Five top tips on setting museum admission prices
New research suggests how you can optimise income and position yourself effectively in the market, while maintaining accessibility. Based on the findings, Jennie Jiricny, Museum Marketing Relationship Manager at Art Fund gives us five top tips on setting museum admission prices.
In partnership with Arts Council England, Museums Galleries Scotland, the Welsh Government, the National Museum Directors’ Council, and Art Fund, the Association of Independent Museums (AIM) commissioned DC Research Ltd and Durnin Research Ltd to explore current admissions pricing policies in museums and their impact
The in-depth research report provides a detailed overview of current charging approaches, useful benchmarking data and a range of case studies. There is also an accompanying Success Guide which condenses crucial findings and is designed to help inform museums in the process of reviewing their pricing strategies.
Here are five top tips from the research for museums to consider when reviewing your own charging position.
The importance of business planning and review
- Pricing should not be considered in isolation, it needs to be part of your business planning process.
- Reviewing pricing strategy annually is good practice.
- Any price increases need to be part of an overall business planning strategy and budgeting.
- Using benchmarking can help to give boards or other decision-makers confidence.
- It is important to look at the relevance of comparators, their offer, circumstances and key characteristics, and whether comparisons are reasonable and meaningful.
- Explain charging decisions. Be clear in communications about why any changes in pricing have occurred.
- Everyone in a museum, from the boardroom to front of house, paid or volunteers should understand the rationale.
- Listen to your audiences and your front of house team – do you collect information about the value of your offer in visitor surveys, for example, to inform future decisions?
- Charging does not mean you focus only on audiences who can pay.
- ‘Fixed variable pricing’ and Pay What You Like is used by some museums to help target specific audience segments.
- Some museums offer free entry for children with paying adults, partly to simplify or streamline ticketing, and partly to target family audiences.
Specific lessons for those that charge for admissions
- Be confident in making decisions about pricing, do not undersell. What do – or could – your visitor surveys tell you about the value of your offer?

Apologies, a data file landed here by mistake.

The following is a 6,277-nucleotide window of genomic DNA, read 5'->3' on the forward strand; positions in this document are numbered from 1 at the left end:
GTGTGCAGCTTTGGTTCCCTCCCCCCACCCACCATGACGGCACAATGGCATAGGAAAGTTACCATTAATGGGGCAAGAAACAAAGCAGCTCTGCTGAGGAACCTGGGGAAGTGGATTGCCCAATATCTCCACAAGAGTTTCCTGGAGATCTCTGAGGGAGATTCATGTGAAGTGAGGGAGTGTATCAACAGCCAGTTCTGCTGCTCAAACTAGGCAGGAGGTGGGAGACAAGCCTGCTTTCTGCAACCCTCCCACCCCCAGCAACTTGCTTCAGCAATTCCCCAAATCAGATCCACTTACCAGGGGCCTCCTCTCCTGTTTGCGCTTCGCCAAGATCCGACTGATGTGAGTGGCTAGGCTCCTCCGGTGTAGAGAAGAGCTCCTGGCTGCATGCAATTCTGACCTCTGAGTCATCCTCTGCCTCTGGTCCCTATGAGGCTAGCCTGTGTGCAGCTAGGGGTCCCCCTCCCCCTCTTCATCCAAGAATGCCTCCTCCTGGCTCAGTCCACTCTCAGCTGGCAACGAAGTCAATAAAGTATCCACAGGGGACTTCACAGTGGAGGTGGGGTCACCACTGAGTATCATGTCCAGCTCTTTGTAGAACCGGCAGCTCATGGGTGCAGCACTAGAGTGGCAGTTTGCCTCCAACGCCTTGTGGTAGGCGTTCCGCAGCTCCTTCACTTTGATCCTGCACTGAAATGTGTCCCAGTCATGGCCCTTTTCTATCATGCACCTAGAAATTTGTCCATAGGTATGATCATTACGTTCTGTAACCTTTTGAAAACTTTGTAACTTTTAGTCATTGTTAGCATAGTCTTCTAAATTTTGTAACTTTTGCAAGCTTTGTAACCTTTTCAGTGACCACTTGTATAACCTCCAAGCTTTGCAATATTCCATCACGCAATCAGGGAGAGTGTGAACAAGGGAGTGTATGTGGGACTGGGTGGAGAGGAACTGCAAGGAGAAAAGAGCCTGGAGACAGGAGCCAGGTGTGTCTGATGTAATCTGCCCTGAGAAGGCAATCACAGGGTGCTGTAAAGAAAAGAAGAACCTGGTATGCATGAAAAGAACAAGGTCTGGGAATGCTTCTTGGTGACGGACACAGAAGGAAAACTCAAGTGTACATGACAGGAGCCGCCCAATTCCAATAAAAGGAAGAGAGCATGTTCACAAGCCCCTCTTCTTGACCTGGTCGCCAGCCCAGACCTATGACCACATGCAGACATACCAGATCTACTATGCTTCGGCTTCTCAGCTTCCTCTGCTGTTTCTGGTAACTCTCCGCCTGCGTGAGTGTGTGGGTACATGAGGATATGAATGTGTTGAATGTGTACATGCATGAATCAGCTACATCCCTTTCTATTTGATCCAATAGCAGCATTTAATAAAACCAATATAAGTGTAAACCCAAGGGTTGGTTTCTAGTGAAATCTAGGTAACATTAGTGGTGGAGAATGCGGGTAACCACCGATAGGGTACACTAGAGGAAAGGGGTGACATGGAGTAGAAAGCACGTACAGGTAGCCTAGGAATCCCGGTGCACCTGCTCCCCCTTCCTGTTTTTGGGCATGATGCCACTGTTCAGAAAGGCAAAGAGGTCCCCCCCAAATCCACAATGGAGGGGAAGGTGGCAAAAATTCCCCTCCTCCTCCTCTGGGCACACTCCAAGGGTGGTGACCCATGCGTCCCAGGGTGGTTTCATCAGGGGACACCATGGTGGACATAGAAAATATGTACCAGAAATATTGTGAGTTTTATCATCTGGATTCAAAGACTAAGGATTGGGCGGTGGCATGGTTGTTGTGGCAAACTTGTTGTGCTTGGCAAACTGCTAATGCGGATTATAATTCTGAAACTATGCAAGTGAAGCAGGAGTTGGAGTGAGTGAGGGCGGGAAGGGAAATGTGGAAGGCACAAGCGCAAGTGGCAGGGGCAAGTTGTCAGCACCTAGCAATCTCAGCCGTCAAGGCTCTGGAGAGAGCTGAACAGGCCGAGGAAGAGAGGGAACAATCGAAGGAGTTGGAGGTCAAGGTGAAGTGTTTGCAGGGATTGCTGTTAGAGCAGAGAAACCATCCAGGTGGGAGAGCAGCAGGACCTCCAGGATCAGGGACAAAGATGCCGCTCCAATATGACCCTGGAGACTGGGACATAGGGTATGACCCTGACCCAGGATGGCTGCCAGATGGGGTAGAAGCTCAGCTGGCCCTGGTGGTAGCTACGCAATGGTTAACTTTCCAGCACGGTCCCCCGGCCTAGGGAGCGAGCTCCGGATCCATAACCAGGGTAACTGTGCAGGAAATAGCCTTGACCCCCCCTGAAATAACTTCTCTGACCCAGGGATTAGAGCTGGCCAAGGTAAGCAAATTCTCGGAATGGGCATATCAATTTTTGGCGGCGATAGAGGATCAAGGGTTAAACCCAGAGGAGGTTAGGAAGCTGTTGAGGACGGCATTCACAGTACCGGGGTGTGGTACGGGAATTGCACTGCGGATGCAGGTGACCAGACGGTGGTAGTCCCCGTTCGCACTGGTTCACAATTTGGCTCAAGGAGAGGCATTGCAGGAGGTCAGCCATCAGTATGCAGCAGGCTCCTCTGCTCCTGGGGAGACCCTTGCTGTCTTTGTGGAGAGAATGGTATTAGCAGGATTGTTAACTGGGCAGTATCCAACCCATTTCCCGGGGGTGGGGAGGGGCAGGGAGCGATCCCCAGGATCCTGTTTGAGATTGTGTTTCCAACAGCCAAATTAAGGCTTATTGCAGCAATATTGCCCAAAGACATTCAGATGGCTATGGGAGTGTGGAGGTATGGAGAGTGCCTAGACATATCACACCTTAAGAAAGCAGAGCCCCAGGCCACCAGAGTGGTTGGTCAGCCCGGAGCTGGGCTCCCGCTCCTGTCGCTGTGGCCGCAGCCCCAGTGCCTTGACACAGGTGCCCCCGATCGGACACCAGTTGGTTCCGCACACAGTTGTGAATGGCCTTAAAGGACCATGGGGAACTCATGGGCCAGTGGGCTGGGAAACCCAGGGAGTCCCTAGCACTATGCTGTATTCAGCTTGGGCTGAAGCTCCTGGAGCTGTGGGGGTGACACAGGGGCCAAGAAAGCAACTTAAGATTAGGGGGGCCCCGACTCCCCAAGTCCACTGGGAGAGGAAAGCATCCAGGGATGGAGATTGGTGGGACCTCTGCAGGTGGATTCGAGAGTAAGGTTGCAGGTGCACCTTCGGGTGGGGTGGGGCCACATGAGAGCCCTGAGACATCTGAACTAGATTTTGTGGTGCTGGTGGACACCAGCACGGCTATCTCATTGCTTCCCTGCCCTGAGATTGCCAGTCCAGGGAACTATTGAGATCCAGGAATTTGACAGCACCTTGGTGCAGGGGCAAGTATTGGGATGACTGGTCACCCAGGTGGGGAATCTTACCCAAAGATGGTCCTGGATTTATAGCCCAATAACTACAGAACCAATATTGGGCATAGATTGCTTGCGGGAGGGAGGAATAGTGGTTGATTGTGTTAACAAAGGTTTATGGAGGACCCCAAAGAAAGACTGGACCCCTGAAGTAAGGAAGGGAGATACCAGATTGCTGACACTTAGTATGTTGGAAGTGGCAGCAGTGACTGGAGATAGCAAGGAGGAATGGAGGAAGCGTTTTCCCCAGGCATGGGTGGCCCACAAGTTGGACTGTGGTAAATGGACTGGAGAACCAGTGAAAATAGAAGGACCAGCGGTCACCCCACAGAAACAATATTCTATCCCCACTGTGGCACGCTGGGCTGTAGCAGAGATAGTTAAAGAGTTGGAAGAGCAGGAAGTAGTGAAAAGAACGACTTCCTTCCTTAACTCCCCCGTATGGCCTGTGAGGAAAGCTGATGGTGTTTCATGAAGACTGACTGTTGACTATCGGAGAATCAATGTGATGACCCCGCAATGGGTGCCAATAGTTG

- Most museums that increased admission prices reported little audience negativity over this, nor much difference in visitor numbers.
- Previous research has found that on-site secondary spend typically appears not to be affected by changes in price.
- It is helpful to introduce / align any planned significant price increases when introducing significant new developments.
Specific lessons for those that do not charge for admissions
- Charging is not the only method of generating income from visitors.
- If donations are an important part of a museum’s pricing strategy, it is vital to be clear and coordinated.
- This includes communicating expectations concerning Pay What You Like, the location of donation points in the museum, and making it easy (or easier) to make a cashless donation.
You can read the full report on the AIM website for more information, benchmarking data, case studies and to access the report in Welsh.
If you currently charge for admissions, you can reach new audiences by partnering with Art Fund and joining 850+ museums, galleries and historic places in the National Art Pass network. By offering admission discounts for our members with a National Art Pass, you can reach 135,000 culture seekers looking for new experiences. Don’t charge? Café and shop discounts can also attract our members to your venue. Find out more about joining the National Art Pass network.
Jennie Jiricny, Museum Marketing Relationship Manager, Art Fund – get in touch at email@example.com
Art Fund are regular sponsors of AMA events, including Digital Marketing Day 2023 and AMA Conference 2024.